Five people lay bleeding in the lobby of the Orange Coast College gymnasium — the aftermath of an earthquake that struck just seconds ago.
Some are moaning, while others lay motionless, not making a sound.
A 9-1-1 call has been made and first responders will likely arrive within four minutes.
That’s fast, but might not be fast enough, said Bill Harris, director of operations for First Care Provider, a nonprofit that trains civilians to assess injuries and provide enough treatment to keep injured victims alive until help arrives.
The scene at Orange Coast was staged by the organization as part of the training for college staff members and students.
Training consisted of three-plus hours of classroom instruction taught by members of the Westminster Police Department and Harris, followed by the mock earthquake scenario, in which participants applied bandages to wounds, checked for breathing and staved off bleeding by wrapping tourniquets around broken and severed limbs.
Westminster PD Acting Police Chief Dan Schoonmaker helped design the program, which has been taught over the past two-plus years to his officers, Police Explorers, city employees and Westminster school teachers.
First Care Provider was founded by Harris, a paramedic and Naval Special Warfare veteran, Dr. Joshua P. Bobko, assistant professor of emergency medicine at Loma Linda University, and Todd Baldridge, Orange County Fire Authority paramedic.
The skills can be employed in the midst of medical emergencies created by active shooter situations, natural disasters or any accident that causes life threatening injuries, said Harris, one of the facilitators of the workshop.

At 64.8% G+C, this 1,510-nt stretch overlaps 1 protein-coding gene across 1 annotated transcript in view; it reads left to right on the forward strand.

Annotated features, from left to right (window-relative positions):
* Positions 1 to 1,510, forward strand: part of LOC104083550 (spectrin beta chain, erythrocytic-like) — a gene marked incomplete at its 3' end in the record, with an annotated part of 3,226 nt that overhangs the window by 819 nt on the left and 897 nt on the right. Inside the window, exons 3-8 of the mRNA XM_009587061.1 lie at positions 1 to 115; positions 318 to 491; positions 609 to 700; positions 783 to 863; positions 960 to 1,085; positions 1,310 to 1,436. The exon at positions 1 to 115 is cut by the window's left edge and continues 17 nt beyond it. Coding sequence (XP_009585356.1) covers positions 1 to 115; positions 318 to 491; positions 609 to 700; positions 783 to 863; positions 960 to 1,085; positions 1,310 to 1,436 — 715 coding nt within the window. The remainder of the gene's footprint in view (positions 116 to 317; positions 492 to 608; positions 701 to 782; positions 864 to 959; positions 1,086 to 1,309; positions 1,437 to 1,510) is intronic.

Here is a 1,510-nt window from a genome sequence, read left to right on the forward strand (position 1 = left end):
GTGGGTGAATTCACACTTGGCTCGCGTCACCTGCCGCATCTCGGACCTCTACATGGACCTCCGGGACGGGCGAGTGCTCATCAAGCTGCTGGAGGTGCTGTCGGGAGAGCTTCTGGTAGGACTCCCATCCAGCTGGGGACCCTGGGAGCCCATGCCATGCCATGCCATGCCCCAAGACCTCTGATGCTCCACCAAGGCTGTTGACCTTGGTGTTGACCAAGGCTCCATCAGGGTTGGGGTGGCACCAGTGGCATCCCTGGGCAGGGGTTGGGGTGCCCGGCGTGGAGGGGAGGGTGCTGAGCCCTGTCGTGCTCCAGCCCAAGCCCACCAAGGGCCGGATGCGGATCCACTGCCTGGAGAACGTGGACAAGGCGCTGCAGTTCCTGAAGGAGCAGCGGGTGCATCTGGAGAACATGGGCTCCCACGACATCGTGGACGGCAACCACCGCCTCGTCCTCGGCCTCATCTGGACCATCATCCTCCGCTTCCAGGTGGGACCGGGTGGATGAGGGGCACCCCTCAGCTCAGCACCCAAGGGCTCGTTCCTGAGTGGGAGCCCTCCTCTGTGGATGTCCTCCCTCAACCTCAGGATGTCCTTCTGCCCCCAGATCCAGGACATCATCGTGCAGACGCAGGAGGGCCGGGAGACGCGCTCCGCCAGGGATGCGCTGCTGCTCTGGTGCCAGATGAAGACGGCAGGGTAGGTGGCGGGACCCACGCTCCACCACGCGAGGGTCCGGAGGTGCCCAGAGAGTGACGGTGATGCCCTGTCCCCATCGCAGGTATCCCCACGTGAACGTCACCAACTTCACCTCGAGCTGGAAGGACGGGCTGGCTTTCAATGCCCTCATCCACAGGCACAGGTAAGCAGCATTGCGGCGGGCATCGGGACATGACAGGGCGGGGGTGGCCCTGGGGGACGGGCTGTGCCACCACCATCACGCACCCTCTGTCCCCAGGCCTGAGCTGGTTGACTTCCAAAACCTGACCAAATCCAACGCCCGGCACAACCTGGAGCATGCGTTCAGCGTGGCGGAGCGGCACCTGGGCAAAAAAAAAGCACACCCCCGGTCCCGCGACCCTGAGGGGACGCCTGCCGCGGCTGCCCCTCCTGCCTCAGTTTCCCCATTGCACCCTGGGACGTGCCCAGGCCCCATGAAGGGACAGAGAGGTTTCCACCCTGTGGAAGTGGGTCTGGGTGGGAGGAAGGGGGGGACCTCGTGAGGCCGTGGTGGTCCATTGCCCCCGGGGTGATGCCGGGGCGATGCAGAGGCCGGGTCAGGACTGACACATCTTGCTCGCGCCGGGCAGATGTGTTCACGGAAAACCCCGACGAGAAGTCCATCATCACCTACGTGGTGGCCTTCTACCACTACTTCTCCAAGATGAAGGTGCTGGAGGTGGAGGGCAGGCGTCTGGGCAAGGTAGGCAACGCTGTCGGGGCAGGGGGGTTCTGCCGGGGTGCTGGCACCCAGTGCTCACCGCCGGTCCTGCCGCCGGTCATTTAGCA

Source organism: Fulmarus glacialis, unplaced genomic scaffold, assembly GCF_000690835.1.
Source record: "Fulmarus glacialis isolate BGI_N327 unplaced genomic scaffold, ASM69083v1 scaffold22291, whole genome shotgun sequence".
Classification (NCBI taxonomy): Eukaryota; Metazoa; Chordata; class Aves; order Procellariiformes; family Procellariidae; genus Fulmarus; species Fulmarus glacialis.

“The typical active shooter response is three and half to four minutes and a typical person will bleed to death in two to three minutes,” Harris said. “We are trying to bridge the gap between when there is an emergency, particularly a traumatic emergency, and when the 9-1-1 response comes.”
One participant, Daniel Alavi, said he is quite familiar with the ever-present possibility of natural disasters, and these days, even the chance of terrorist attacks.
Alavi, who was living in Santa Cruz in 1989 when the Loma Prieta earthquake shook the region, said the workshop was “informative.”
“The terrorist angle is very new but the response is always the same,” Alavi said. “This has been a threat my entire life. (I want) to be ready for these kinds of disasters.”
Amy Duong is in the final stages of her nursing program and signed up for the training to get a feel for treating injuries with no medical supplies.
“At a hospital, you have all the supplies with you,” Duong said. “As a nurse, I thought it would be a benefit to me to learn what I would be able to do without any materials, if I were to see injuries or a disaster on the street.”
The First Care Provider program has been supported by first responders around the country, said Bobko, who serves as executive director and founder of First Care Provider.
“We’ve trained a cadre of instructors to go into the community and educate our population on the critical activities, communications and treatment steps for emergencies, particularly before EMS can arrive,” he said.
The hope is that the program gets paid forward, Harris added, and that the trainees become the trainers.
“Through education and through just a little bit of time and training, and not a high cost, you can really empower a community,” he said.